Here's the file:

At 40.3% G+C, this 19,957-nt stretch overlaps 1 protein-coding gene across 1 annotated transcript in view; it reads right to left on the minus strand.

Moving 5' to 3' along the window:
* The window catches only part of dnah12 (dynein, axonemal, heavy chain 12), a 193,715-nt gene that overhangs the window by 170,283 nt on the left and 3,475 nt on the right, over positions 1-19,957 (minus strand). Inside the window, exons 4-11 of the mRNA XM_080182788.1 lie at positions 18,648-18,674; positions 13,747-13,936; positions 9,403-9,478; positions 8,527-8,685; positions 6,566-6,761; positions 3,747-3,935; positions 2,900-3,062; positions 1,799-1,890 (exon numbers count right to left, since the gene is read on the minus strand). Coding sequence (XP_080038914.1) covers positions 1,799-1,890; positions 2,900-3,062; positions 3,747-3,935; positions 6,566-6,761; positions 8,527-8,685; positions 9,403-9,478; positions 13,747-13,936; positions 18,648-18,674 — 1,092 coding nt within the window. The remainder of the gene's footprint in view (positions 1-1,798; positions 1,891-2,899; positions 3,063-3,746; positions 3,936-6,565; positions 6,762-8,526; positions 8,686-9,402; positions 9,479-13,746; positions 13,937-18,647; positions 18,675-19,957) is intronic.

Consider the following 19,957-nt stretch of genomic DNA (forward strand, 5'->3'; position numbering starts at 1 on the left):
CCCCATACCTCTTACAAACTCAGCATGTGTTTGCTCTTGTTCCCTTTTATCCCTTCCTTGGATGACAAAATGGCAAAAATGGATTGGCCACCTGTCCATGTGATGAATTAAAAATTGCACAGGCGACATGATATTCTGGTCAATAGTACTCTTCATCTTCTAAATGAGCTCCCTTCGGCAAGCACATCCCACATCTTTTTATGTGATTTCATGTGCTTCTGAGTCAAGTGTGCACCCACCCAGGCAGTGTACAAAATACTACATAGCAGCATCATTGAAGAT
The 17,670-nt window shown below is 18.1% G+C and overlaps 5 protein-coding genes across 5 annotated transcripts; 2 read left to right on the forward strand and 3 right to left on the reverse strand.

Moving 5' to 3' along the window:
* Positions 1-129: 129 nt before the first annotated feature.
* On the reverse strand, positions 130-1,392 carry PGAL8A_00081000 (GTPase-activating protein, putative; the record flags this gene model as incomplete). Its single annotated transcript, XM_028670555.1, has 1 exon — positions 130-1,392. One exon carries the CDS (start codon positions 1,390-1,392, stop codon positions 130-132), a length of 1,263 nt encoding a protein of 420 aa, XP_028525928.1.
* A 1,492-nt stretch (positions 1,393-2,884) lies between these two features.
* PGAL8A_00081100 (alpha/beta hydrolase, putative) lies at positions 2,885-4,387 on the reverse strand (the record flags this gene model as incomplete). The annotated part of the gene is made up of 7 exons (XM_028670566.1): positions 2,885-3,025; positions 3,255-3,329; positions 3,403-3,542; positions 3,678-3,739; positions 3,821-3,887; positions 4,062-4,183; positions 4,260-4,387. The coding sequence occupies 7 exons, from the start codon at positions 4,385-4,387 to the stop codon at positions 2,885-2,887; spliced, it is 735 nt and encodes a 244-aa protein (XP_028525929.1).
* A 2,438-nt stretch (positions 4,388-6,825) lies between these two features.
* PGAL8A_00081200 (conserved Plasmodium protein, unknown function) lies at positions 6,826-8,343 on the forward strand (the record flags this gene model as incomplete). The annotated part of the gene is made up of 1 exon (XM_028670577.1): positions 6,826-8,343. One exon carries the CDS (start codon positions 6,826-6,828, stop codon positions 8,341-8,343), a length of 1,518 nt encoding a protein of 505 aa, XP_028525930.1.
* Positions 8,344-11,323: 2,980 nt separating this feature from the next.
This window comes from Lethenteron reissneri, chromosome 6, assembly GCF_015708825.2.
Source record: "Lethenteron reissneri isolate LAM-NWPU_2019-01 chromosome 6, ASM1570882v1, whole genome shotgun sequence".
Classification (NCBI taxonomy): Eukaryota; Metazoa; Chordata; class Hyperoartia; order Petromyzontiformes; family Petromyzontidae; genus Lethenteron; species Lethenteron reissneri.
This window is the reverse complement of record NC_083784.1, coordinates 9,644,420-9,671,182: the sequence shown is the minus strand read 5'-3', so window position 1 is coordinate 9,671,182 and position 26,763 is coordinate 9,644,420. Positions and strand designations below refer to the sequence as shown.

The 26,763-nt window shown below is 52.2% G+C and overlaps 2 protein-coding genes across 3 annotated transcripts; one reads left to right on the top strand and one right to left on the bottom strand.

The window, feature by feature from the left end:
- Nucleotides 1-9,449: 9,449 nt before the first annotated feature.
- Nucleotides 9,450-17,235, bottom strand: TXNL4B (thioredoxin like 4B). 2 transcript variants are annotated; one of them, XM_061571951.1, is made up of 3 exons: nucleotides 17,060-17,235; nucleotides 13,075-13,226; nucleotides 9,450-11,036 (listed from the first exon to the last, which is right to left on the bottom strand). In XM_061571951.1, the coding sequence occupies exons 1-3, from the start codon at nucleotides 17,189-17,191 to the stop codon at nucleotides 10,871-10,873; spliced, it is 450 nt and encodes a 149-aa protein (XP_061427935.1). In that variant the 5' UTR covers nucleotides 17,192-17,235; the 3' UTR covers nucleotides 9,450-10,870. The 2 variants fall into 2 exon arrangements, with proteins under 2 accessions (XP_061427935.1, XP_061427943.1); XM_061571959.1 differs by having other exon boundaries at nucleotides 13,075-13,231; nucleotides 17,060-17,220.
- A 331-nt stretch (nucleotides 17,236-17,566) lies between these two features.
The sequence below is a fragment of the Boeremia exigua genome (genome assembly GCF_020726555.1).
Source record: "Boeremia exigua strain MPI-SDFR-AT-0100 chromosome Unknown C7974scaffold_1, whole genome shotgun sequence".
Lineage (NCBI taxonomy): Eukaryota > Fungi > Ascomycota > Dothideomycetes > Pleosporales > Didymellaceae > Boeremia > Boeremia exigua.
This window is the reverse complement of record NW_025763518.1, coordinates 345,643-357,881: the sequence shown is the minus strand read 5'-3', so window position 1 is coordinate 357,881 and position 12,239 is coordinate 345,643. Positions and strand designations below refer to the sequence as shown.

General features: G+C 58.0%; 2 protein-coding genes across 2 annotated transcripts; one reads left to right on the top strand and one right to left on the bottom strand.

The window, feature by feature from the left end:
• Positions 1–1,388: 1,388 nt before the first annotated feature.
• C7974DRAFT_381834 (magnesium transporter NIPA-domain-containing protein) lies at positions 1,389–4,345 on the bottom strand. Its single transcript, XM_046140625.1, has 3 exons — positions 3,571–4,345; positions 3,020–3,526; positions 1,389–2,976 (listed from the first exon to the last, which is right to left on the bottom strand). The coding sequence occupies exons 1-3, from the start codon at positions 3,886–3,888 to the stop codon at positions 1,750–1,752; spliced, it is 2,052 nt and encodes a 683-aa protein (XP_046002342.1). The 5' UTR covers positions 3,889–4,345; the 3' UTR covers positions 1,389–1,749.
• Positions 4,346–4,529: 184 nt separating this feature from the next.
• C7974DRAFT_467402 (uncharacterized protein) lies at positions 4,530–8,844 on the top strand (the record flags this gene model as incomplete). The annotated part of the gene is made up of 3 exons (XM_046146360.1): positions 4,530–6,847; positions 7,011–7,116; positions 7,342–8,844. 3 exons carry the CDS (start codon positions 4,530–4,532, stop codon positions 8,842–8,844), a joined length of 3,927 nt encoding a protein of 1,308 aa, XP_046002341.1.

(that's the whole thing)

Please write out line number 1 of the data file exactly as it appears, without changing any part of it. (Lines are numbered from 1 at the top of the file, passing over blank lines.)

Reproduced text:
At 40.3% G+C, this 19,957-nt stretch overlaps 1 protein-coding gene across 1 annotated transcript in view; it reads right to left on the minus strand.